2.2. History of Expert Systems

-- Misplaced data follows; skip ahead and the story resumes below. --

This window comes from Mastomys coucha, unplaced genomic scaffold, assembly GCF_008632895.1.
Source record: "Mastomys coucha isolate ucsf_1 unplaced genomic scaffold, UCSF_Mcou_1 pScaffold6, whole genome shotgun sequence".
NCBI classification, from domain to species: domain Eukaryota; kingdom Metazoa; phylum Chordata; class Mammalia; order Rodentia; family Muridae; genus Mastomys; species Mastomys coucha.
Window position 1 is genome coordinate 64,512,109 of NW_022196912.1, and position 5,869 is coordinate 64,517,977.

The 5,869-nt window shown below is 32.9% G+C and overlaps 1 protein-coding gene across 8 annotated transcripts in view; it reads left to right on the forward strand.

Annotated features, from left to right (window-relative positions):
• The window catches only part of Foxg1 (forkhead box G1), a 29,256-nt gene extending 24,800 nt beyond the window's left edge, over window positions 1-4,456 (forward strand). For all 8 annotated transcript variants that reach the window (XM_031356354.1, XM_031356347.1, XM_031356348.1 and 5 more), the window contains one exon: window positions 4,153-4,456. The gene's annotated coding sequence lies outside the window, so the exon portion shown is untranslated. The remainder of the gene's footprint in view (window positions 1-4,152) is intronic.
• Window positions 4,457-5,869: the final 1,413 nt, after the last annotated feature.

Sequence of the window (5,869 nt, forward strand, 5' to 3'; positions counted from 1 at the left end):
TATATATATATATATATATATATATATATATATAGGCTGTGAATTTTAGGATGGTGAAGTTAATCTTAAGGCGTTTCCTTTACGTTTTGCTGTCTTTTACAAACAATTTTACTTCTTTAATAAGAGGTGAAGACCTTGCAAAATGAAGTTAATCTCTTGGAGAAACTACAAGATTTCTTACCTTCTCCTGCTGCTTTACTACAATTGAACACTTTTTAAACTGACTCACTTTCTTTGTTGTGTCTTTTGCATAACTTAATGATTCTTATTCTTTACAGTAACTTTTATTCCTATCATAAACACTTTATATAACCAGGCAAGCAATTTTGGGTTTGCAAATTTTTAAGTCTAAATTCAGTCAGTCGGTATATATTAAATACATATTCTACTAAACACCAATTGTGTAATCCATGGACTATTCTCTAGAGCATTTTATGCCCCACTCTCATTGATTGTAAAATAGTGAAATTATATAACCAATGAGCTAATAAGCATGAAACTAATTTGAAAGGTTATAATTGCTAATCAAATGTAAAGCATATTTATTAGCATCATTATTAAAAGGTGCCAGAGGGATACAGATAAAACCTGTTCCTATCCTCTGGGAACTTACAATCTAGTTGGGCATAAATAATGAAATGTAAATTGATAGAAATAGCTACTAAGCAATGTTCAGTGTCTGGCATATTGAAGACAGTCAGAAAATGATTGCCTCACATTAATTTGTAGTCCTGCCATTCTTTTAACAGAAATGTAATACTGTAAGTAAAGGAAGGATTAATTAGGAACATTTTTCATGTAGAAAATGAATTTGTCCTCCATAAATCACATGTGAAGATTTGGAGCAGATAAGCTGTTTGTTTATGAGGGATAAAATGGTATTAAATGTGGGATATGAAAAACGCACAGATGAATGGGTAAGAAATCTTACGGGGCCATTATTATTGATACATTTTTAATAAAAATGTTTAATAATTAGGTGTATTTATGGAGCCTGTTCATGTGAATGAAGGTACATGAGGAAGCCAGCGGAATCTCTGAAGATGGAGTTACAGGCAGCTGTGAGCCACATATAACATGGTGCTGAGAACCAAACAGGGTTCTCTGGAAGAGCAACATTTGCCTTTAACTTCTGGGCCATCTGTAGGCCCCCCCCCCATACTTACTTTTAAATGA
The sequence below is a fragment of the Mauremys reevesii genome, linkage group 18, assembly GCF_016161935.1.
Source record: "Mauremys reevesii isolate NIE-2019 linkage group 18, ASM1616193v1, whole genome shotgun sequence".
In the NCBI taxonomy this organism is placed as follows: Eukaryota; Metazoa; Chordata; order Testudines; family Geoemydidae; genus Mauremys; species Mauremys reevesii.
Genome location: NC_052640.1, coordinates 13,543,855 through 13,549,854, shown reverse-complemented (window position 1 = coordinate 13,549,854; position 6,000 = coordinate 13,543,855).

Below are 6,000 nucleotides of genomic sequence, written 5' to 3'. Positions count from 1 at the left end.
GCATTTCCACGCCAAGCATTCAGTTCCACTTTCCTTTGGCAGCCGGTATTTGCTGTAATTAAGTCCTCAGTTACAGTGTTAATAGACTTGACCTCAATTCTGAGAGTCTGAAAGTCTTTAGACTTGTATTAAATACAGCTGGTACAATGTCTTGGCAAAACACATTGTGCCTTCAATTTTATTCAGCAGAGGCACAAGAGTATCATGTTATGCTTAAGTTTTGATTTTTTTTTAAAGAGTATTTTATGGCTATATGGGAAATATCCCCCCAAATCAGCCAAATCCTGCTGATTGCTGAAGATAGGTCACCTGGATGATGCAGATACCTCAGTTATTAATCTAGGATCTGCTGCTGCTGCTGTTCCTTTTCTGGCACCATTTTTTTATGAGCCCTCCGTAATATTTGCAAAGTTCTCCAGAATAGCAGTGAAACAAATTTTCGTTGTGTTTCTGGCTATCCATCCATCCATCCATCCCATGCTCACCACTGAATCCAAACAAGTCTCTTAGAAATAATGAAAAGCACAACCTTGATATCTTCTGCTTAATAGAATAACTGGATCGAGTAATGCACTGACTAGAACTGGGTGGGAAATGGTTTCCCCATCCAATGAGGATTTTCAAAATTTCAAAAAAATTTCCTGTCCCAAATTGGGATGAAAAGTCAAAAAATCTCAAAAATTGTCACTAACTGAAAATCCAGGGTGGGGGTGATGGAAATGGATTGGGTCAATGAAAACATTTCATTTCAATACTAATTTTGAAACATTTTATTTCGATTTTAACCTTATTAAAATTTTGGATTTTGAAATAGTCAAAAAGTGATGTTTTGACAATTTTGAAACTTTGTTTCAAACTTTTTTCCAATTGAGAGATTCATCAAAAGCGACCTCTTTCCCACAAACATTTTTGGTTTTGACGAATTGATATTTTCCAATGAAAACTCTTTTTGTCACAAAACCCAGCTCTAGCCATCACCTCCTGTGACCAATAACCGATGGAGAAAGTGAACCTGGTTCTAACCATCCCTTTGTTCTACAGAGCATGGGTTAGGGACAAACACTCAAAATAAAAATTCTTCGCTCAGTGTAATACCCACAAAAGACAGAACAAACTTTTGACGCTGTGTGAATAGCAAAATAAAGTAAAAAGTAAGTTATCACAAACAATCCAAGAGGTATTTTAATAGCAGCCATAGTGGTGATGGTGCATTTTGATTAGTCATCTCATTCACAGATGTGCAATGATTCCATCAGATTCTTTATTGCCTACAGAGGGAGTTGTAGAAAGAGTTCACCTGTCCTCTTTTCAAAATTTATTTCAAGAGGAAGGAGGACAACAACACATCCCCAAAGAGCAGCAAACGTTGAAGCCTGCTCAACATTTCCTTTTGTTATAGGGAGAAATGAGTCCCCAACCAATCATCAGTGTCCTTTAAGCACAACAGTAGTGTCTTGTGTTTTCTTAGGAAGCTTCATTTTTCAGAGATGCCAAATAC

The first expert system ever built was called ‘Dendral’ [46]. It was built at Stanford University in 1965, and Edward Feigenbaum, who was involved in its development, is referred to as the ‘father of expert systems’. Dendral can estimate the chemical structure of a substance using its numerical value and the molecular weight of its peak position, for which the latter is obtained through mass spectrometry. For example, a water molecule (H2O) comprises hydrogen (H) and oxygen (O) atoms that have masses of 1.01 and 16.00, respectively; hence, the molecular weight of H2O is 18, and its mass spectrum has a peak at 18 units. For this example, Dendral can calculate chemical substances with molecular weights of 18 using a combination of atoms and determines the possible answers. As the molecular weight increases, the combinations of atoms became more diversified. Since calculating the answer requires time, it is necessary to devise a method that can avoid calculating combinations that do not require an evaluation of these mechanisms. Dendral’s system comprises two parts: Heuristic Dendral, which performs heuristic (rule-of-thumb) analysis, and Meta-Dendral, which registers sets of molecular structures to be combined and their mass spectra as a knowledge base and feeds them back to Heuristic Dendral [47,48]. Therefore, Meta-Dendral can be referred to as a learning system. In addition, the fuzzy logic approach also plays an important role [49,50,51,52]. Following these developments, ‘Mycin’ was developed in 1972, which increased the popularity of expert systems [53]. It could diagnose patients and infectious blood diseases and recommend antibiotics to be administered along with dosages adjusted to the body weight of the patient [54]. It made judgements using a knowledge base comprising approximately 600 rules, and, based on the answers to questions comprising answer formats other than YES/NO, it could display several bacteria in descending order of likelihood and reliability as the cause of a disease along with the reasons. Although the performance of Mycin was not comparable to that of specialists, it had great potential for use in the medical field as a system capable of diagnosing bacterial infections, obtaining an accuracy rate of approximately 65%. However, it was never used in practice owing to indecision among doctors regarding who should be held accountable in the event of a ‘misdiagnosis’ by the system. Subsequently, a second AI boom occurred in the 1980s, wherein the use of various expert systems started. However, owing to problems such as the requirement to manually input a large number of data and formulate rules, as well as an inability to handle complex learning, the practical use of expert systems was restricted to a limited number of systems, and the boom passed. Since the 2000s, medical expert systems that demonstrate this level of reliability have been criticised as ‘unusable’, and even when similar systems were developed, their adaptation was often difficult to achieve. There were ethical and legal issues, such as unclear liability and resistance, concerning the use of computerised diagnostics that could provide incorrect results. The diagnostic accuracy rate often expected from such systems is 85–90% or more, and the numbers of false positives and negatives should be as low as possible (the positive predictive value should be high). Around 2010, expert systems again attracted attention owing to the advances in ‘machine learning’, which reduced the cost of data entry and rule creation [55,56]. The period from 2010 to the present can be considered as the third AI boom. During the second AI boom, expert systems faced various challenges, such as the requirement to manually input a large number of data after creating rules. The data input process itself had to be performed by humans after the knowledge of the specialised field was formatted for input into the system. This required a significant amount of money and time. As the knowledge required to build an expert system is often extremely complex, it is difficult to convert such information into data through simple algorithms. Additionally, as the amount of knowledge and rules increased, contradictions arose, and managing inconsistencies became difficult. Moreover, the hardware during the second AI boom did not have the processing power to allow the system to automatically extract the data entered by humans. However, in recent years, machine learning has enabled the automatic learning of large quantities of data, and advances in technology have gradually reduced the challenges faced by expert systems, thus rendering them more practical.